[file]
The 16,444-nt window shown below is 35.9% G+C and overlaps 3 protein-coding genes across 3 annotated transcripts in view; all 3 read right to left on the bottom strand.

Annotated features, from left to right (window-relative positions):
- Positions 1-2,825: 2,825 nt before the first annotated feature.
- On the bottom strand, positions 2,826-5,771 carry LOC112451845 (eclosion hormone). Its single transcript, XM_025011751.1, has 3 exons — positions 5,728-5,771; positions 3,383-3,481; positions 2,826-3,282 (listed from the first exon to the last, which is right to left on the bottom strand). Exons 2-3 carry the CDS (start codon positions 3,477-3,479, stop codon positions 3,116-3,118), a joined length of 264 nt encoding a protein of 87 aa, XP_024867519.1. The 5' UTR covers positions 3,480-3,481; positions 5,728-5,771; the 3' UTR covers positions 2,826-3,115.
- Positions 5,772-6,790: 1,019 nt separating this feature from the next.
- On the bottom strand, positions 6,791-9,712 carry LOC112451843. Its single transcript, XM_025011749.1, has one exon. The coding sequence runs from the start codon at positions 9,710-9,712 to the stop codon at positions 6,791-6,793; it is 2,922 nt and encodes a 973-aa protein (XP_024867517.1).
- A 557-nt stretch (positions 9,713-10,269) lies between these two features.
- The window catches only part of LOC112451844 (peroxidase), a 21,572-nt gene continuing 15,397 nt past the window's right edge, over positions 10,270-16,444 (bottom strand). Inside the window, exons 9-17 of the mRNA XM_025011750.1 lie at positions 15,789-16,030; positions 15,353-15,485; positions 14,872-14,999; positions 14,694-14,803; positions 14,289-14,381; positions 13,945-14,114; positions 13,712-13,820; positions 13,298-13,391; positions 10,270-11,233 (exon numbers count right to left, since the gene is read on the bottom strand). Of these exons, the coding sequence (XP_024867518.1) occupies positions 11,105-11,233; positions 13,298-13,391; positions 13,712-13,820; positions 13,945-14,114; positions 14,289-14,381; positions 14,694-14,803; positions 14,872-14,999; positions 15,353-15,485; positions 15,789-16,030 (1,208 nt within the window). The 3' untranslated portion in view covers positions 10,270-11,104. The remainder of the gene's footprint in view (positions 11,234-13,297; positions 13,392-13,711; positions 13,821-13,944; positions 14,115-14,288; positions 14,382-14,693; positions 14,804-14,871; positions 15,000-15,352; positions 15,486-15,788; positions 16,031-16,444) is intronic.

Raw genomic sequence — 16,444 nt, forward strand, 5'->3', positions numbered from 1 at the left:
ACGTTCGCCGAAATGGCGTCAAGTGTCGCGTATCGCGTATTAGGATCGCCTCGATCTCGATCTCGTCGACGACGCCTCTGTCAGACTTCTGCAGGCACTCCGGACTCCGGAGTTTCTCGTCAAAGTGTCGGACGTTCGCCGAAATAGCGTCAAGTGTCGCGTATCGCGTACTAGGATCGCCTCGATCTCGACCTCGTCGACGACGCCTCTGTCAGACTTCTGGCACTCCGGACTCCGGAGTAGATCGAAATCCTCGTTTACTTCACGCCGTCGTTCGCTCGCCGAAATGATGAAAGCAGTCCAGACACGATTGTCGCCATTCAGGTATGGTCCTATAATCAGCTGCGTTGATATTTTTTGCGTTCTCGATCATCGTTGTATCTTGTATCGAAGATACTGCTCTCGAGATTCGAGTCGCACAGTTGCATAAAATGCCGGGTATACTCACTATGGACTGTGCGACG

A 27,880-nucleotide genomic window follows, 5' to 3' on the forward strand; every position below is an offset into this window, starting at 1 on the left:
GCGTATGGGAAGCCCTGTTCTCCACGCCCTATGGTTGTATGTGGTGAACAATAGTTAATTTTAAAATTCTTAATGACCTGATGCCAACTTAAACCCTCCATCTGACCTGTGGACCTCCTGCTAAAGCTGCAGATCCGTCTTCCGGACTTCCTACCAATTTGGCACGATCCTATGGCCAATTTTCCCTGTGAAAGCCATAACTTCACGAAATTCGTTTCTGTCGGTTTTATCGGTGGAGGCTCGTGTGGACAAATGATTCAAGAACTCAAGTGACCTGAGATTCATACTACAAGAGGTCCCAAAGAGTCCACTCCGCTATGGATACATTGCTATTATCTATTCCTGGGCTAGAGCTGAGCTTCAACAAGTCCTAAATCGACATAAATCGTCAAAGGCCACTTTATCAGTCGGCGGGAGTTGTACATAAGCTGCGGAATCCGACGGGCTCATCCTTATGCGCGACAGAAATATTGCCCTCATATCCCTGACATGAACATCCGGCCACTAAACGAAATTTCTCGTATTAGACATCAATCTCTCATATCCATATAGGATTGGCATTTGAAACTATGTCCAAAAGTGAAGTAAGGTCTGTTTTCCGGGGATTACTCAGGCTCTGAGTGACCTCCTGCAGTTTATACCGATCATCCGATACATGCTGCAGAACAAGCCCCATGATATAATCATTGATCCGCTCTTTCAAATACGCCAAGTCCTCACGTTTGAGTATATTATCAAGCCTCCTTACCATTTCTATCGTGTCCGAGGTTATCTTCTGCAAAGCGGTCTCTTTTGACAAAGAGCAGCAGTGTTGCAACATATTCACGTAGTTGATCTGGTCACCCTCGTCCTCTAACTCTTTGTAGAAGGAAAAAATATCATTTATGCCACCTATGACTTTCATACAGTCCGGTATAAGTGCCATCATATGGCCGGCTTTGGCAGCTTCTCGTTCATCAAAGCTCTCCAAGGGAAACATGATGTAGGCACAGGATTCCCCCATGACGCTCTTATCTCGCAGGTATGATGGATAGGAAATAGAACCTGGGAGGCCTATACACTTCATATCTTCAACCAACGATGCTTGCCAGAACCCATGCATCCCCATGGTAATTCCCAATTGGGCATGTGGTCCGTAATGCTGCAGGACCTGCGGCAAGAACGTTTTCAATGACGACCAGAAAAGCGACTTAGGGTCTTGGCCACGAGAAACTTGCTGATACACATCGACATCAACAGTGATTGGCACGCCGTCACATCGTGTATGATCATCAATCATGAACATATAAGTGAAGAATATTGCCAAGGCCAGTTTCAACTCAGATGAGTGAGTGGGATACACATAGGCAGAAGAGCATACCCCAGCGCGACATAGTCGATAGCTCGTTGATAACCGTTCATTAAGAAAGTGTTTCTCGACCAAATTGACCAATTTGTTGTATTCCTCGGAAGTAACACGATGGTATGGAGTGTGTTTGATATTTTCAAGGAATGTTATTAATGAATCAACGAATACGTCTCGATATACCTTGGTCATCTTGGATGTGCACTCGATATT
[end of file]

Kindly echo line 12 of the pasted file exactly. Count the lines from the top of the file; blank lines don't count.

GCGTATGGGAAGCCCTGTTCTCCACGCCCTATGGTTGTATGTGGTGAACAATAGTTAATTTTAAAATTCTTAATGACCTGATGCCAACTTAAACCCTCCATCTGACCTGTGGACCTCCTGCTAAAGCTGCAGATCCGTCTTCCGGACTTCCTACCAATTTGGCACGATCCTATGGCCAATTTTCCCTGTGAAAGCCATAACTTCACGAAATTCGTTTCTGTCGGTTTTATCGGTGGAGGCTCGTGTGGACAAATGATTCAAGAACTCAAGTGACCTGAGATTCATACTACAAGAGGTCCCAAAGAGTCCACTCCGCTATGGATACATTGCTATTATCTATTCCTGGGCTAGAGCTGAGCTTCAACAAGTCCTAAATCGACATAAATCGTCAAAGGCCACTTTATCAGTCGGCGGGAGTTGTACATAAGCTGCGGAATCCGACGGGCTCATCCTTATGCGCGACAGAAATATTGCCCTCATATCCCTGACATGAACATCCGGCCACTAAACGAAATTTCTCGTATTAGACATCAATCTCTCATATCCATATAGGATTGGCATTTGAAACTATGTCCAAAAGTGAAGTAAGGTCTGTTTTCCGGGGATTACTCAGGCTCTGAGTGACCTCCTGCAGTTTATACCGATCATCCGATACATGCTGCAGAACAAGCCCCATGATATAATCATTGATCCGCTCTTTCAAATACGCCAAGTCCTCACGTTTGAGTATATTATCAAGCCTCCTTACCATTTCTATCGTGTCCGAGGTTATCTTCTGCAAAGCGGTCTCTTTTGACAAAGAGCAGCAGTGTTGCAACATATTCACGTAGTTGATCTGGTCACCCTCGTCCTCTAACTCTTTGTAGAAGGAAAAAATATCATTTATGCCACCTATGACTTTCATACAGTCCGGTATAAGTGCCATCATATGGCCGGCTTTGGCAGCTTCTCGTTCATCAAAGCTCTCCAAGGGAAACATGATGTAGGCACAGGATTCCCCCATGACGCTCTTATCTCGCAGGTATGATGGATAGGAAATAGAACCTGGGAGGCCTATACACTTCATATCTTCAACCAACGATGCTTGCCAGAACCCATGCATCCCCATGGTAATTCCCAATTGGGCATGTGGTCCGTAATGCTGCAGGACCTGCGGCAAGAACGTTTTCAATGACGACCAGAAAAGCGACTTAGGGTCTTGGCCACGAGAAACTTGCTGATACACATCGACATCAACAGTGATTGGCACGCCGTCACATCGTGTATGATCATCAATCATGAACATATAAGTGAAGAATATTGCCAAGGCCAGTTTCAACTCAGATGAGTGAGTGGGATACACATAGGCAGAAGAGCATACCCCAGCGCGACATAGTCGATAGCTCGTTGATAACCGTTCATTAAGAAAGTGTTTCTCGACCAAATTGACCAATTTGTTGTATTCCTCGGAAGTAACACGATGGTATGGAGTGTGTTTGATATTTTCAAGGAATGTTATTAATGAATCAACGAATACGTCTCGATATACCTTGGTCATCTTGGATGTGCACTCGATATT